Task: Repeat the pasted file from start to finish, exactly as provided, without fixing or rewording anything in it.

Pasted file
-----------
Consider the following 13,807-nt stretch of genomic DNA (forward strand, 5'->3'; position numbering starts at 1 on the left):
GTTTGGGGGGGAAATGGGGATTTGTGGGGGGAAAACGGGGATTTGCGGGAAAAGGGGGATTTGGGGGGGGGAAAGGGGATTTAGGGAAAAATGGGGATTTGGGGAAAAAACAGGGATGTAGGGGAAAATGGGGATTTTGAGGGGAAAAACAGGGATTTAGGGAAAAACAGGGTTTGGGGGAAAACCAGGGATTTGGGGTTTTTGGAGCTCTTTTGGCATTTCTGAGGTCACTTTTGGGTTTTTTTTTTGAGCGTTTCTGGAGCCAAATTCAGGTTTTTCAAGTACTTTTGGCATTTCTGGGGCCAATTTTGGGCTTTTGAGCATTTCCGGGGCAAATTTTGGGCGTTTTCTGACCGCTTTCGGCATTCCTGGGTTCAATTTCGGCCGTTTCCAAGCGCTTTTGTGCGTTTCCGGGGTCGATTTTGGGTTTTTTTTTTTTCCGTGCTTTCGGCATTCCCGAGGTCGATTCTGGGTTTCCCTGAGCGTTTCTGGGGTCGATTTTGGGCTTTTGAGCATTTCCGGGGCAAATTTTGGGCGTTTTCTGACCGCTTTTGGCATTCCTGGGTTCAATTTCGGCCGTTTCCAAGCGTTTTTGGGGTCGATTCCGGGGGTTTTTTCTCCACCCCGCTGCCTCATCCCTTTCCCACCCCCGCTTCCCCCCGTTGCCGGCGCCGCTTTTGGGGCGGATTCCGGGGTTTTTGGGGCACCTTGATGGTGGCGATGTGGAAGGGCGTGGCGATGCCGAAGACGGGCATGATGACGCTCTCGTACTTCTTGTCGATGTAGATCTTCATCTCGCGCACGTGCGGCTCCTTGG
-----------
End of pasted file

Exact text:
Consider the following 13,807-nt stretch of genomic DNA (forward strand, 5'->3'; position numbering starts at 1 on the left):
GTTTGGGGGGGAAATGGGGATTTGTGGGGGGAAAACGGGGATTTGCGGGAAAAGGGGGATTTGGGGGGGGGAAAGGGGATTTAGGGAAAAATGGGGATTTGGGGAAAAAACAGGGATGTAGGGGAAAATGGGGATTTTGAGGGGAAAAACAGGGATTTAGGGAAAAACAGGGTTTGGGGGAAAACCAGGGATTTGGGGTTTTTGGAGCTCTTTTGGCATTTCTGAGGTCACTTTTGGGTTTTTTTTTTGAGCGTTTCTGGAGCCAAATTCAGGTTTTTCAAGTACTTTTGGCATTTCTGGGGCCAATTTTGGGCTTTTGAGCATTTCCGGGGCAAATTTTGGGCGTTTTCTGACCGCTTTCGGCATTCCTGGGTTCAATTTCGGCCGTTTCCAAGCGCTTTTGTGCGTTTCCGGGGTCGATTTTGGGTTTTTTTTTTTTCCGTGCTTTCGGCATTCCCGAGGTCGATTCTGGGTTTCCCTGAGCGTTTCTGGGGTCGATTTTGGGCTTTTGAGCATTTCCGGGGCAAATTTTGGGCGTTTTCTGACCGCTTTTGGCATTCCTGGGTTCAATTTCGGCCGTTTCCAAGCGTTTTTGGGGTCGATTCCGGGGGTTTTTTCTCCACCCCGCTGCCTCATCCCTTTCCCACCCCCGCTTCCCCCCGTTGCCGGCGCCGCTTTTGGGGCGGATTCCGGGGTTTTTGGGGCACCTTGATGGTGGCGATGTGGAAGGGCGTGGCGATGCCGAAGACGGGCATGATGACGCTCTCGTACTTCTTGTCGATGTAGATCTTCATCTCGCGCACGTGCGGCTCCTTGG